Connectivity in human-dominated landscapes: current status, new approaches, and future challenges

Robert Pazur, WSL, Swiss Federal Research Institute,

Katarzyna Ostapowicz, Jagiellonian University, Institute of Geography and Spatial Management,

Janine Bolliger, WSL, Swiss Federal Research Institute,


This symposium will explore the state-of-the-art of approaches to assess the relationship between structural and functional connectivity of human-dominated landscapes. We focus on contributions that a) review our understanding of past and future landscape structure on the functional connectivity; b) integrate different disciplines (e.g., landscape genetics, wildlife ecology, remote sensing, or analytical modelling) to successfully pursue connectivity analyses; c) demonstrate the utility of connectivity assessment (e.g. 3D landscape metrics) for conservation management to mitigate challenges associated with the implementation of e.g., Green and Blue Infrastructure concepts.


Global environmental change threatens species through habitat loss and fragmentation, leading
to reduced functional connectivity. The loss of connectivity diminishes population viability
and the organism’s potential to shift their ranges or adapt to new environmental conditions. Protected areas offer limited solutions to such risks, since managing for connectivity requires interventions which consider a broader landscape context, either by creating wildlife corridors and stepping stones, or by applying biodiversity-friendly management (e.g., EU Biodiversity strategy 2020). In this context, e.g., the Green and Blue Infrastructure (GBI) concept is appealing as it attempts to reconcile the needs of nature and humans. A central aim of GBI is to form a functional network of (semi-) natural habitats to maintain biodiversity and optimize ecosystem functions and services. As the implementation of such concepts likely causes conflicts, appropriate workflows with effective tools and methods are required to allow for efficient evaluations of habitat loss and landscape connectivity.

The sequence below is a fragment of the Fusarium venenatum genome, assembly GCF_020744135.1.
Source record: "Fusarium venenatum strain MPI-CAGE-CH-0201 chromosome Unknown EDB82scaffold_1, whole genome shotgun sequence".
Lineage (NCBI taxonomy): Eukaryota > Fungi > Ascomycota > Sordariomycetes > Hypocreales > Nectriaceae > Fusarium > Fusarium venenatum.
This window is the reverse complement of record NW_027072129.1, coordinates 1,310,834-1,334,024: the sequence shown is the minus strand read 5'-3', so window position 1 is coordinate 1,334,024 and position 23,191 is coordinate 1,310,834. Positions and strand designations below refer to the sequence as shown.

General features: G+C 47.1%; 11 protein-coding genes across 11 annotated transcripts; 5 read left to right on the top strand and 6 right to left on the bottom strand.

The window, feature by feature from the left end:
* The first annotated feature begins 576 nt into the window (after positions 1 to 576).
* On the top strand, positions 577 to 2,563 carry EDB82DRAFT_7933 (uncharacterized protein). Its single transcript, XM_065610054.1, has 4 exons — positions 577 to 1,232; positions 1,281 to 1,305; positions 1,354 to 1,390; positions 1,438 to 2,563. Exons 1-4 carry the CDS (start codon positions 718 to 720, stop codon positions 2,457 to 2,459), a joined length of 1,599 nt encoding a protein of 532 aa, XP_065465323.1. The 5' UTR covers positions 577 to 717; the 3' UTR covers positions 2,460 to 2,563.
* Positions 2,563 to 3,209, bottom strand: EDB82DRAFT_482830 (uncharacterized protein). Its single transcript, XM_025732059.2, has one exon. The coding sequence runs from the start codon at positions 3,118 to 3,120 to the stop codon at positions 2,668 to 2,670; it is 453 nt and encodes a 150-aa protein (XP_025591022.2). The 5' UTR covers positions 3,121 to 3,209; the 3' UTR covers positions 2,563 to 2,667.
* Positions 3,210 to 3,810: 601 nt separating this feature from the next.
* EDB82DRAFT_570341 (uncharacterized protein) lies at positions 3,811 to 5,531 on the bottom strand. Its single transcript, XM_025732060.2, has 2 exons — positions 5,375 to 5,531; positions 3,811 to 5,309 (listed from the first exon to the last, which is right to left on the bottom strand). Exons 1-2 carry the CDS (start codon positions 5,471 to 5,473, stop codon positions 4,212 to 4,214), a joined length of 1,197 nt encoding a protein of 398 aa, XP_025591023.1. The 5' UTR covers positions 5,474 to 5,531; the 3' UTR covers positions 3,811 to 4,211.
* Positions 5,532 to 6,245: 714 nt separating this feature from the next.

Objectives of this symposium include:

  1. to provide an overview of current state-of-the-art tools and methods to assess habitat and functional connectivity in dynamic, heterogeneous landscapes;
  2. to identify the potential of current remote sensing data and connectivity modelling methods for assessment of different habitats and landscape structure;
  3. to explore challenges and future needs in implementing functional connectivity concepts in human-dominated landscapes and to assess options to mitigate or reconcile likely conflicts.

What can participants expect to learn?

We will:

  1. review and synthesize our understanding of past and future landscape structure on functional connectivity;
  2. integrate different disciplines (e.g., landscape genetics, population biology, remote sensing, spatial analysis and analytical modelling) to successfully pursue joint connectivity analyses;
  3. demonstrate the utility of connectivity assessments (e.g. with use of 3D landscape metrics) for conservation management and mitigate related challenges and conflicts to mitigate and reconcile challenges and conflicts associated with the implementation of e.g., Green and Blue Infrastructure (GBI) concepts.